Brace yourselves for a whole host of Frozen-themed makes! Ready? Here's a sneak peek to start...
Look at that pose! Does he look like a baby gangster or what? Don't mess with this snowman!
The Elsa dollWell. Little Cub loves Frozen. I'd already made a whole hose of Elsa dresses when this became apparent... and now my Frozen-sewing repertoire has somewhat expanded. First came the Elsa doll (known as 'Le-i-go', or sometimes 'Holly'). She's been made a grand total of 11 days and has already needed
Kosucas. She has patterns to make felties for all sorts of Disney princesses and other cute stuff. And I've also discovered that you can make PDFs bigger by selecting the Poster option when you go to print- and it automatically tiles the pattern over however many pages it needs. how had I not discovered this before? ( A 250% scale Elsa is in the pipeline...)
The King Elsa costumeNext came the King Elsa outfit. All of the fabric is from my Elsa-dress-making stash (which is now happily depleted to almost zero). The trouser pattern is Puperita's Harem Pants, again from Etsy. I've modified the pattern a bit, because it was too big even for Little Cub's cloth-nappy-bottom. It's a very quick sew (probably 10 minutes from start to finish, I kid you not), so it's great for whipping up quick pyjama bottoms.
Stand still while you take my picture? I think not! I'm gonna roll around on this rug...
Swirly twirly cape
The Olaf bubble dress costumeSo how did Olaf come about? Well, the January challenge over on Project Run and Play is to make something using this bubble dress tutorial by Alida Makes. I'd been thinking about this, but a mum of two boys has little use for a bubble dress. And it's the middle of winter, so I couldn't even get inspired to make one as a gift. And although the bubble shape did say 'Snowman!' to me, almost immediately, but I couldn't work out how to make it happen. After a few days, inspiration came to me and here's what we have:
This is his first try at ice skating. You'd think a snowman would be good at it but... not so much.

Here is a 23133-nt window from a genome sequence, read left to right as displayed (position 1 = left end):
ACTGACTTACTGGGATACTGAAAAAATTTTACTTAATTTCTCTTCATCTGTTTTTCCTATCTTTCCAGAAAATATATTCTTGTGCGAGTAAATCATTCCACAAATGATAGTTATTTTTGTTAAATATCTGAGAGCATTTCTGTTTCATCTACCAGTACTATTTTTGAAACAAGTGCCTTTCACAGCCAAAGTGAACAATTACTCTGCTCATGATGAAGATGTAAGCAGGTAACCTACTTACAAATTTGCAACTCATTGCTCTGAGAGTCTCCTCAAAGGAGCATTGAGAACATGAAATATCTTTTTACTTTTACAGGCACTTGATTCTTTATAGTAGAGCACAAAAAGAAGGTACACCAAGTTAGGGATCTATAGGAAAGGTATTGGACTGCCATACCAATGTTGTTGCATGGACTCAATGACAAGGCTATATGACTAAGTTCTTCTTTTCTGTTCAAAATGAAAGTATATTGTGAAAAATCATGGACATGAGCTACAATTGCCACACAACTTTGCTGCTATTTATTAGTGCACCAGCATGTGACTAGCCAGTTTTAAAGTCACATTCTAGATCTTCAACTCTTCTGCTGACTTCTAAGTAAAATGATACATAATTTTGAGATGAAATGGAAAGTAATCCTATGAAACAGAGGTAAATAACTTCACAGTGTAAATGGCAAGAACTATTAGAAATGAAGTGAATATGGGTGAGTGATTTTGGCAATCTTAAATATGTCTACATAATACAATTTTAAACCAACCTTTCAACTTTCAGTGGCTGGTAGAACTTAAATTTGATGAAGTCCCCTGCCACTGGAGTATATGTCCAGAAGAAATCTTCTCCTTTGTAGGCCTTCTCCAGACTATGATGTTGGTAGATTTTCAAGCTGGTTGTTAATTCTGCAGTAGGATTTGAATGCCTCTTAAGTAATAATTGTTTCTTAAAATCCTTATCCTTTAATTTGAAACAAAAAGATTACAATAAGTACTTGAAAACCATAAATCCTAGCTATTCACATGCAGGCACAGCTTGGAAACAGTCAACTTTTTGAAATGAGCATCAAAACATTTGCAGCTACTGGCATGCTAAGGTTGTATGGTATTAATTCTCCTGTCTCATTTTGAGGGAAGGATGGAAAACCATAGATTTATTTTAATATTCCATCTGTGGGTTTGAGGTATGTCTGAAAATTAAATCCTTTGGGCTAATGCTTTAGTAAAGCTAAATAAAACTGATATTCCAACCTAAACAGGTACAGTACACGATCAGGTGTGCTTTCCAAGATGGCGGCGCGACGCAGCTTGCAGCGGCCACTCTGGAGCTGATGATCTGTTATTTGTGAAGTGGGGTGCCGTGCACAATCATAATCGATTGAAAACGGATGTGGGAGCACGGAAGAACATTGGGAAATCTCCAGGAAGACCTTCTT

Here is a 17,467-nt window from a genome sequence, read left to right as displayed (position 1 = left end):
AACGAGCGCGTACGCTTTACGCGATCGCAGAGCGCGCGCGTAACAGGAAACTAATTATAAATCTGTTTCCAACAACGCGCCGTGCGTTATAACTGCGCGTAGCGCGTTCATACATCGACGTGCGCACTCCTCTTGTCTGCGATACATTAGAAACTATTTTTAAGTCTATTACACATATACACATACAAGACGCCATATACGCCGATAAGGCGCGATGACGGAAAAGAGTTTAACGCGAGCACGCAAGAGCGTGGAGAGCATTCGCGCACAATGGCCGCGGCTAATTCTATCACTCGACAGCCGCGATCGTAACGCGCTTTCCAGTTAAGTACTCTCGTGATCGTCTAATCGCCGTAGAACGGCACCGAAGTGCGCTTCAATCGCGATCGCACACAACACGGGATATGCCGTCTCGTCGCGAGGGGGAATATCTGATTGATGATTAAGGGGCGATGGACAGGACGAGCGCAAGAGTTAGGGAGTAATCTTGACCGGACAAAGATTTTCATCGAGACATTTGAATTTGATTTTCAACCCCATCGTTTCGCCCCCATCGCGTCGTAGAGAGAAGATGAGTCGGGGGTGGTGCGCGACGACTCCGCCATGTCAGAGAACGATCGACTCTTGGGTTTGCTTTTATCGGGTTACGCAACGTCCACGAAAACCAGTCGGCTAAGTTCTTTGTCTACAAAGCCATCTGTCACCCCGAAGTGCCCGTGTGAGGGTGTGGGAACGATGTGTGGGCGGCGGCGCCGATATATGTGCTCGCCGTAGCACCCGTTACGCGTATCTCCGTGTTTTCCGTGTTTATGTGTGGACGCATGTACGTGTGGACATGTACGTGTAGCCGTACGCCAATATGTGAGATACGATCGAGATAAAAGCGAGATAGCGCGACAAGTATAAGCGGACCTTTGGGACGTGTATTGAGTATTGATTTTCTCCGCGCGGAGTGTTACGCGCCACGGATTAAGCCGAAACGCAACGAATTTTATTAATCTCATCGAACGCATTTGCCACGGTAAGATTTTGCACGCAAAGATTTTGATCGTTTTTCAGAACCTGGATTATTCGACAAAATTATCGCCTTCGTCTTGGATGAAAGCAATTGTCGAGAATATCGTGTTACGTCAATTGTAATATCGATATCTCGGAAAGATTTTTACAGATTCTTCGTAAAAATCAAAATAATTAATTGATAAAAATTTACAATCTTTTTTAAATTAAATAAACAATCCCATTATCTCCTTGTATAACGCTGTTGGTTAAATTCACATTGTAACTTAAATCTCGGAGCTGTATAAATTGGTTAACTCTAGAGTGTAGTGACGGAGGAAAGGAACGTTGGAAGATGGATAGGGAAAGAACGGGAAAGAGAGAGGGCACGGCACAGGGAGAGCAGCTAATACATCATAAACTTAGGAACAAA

1. The bubble shape. Perfect for a snowman's body! I added a layer of tulle between the main and lining to give it a bit more body and bounce. It needed it as the outer fabric, a velveteen from Fabricland, is very drapey.
Note 1: See the bubbliness.
2. It's versatile- it will fit kids 3 years apart! Alida showed it on her 4- and 7-year olds. So I made Olaf to fit both my 2- and 5-year olds.
Note 2: Fits a 5-year-old and a 2-year-old.
Long-suffering husband was drafted in to draw the face and arm pattern pieces. It went something like this:
Me (to long-suffering husband, busy on his laptop on a Sunday evening): Oh. You don't look much like a man who wants to be given a job to do.
Long-suffering husband: No, not really. What is it?
Me: I need Olaf's arm and face pieces drawing out for this costume. You have a knack for that sort of thing.
Long-suffering husband: Oh. OK.
Me: Do you kind of like doing this sort of thing?
Long-suffering husband: No. I'm pretty indifferent to it really.
But as always he came through. Olaf's face is fantastically goofy. Yes his eyebrows are wonky, and I was going to correct them, but the more I see it the more I think it adds to his charm.
A few notes about the construction. The top part is the Recess Raglan pattern again. It's an age 5, because it needed to fit Big Cub, and if it's big on Little Cub that doesn't matter, since it's a costume. I had intended to do a separate hood, as I'd seen in this fab tutorial for a Totoro costume by You and Mie. But the hood seemed a bit big and saggy for that, so I ended up attaching it. I omitted the neck band and just sewed on the hood instead (from Kitschy Coo's Reversible Zippy Hoody). The bottom of the hood was almost the exact same length as the neck band, so it worked great.
I then made the bubble. I cut it 2"shorter than Alida's measurements, and sewed on regular elastic instead of shirring at the bottom (because I was too lazy to wind a bobbin of shirring elastic!). At the top of the bubble, I used my serger to sew all the layers together, then sewed another length of elastic (the same and the measurement round the T-shirt section) inside. To finish I just needed to sew the top and bottom halves together. Hooray!
I'm really pleased with how this turned out. There's no question of who it's supposed to be! I would've written a more detailed tutorial but didn't take enough photos of the construction. Maybe that's a job for another time.
And if you're interested, here's the best of the rest of the photos...
Do you want to take a selfie?
Wonder if I can eat this carrot?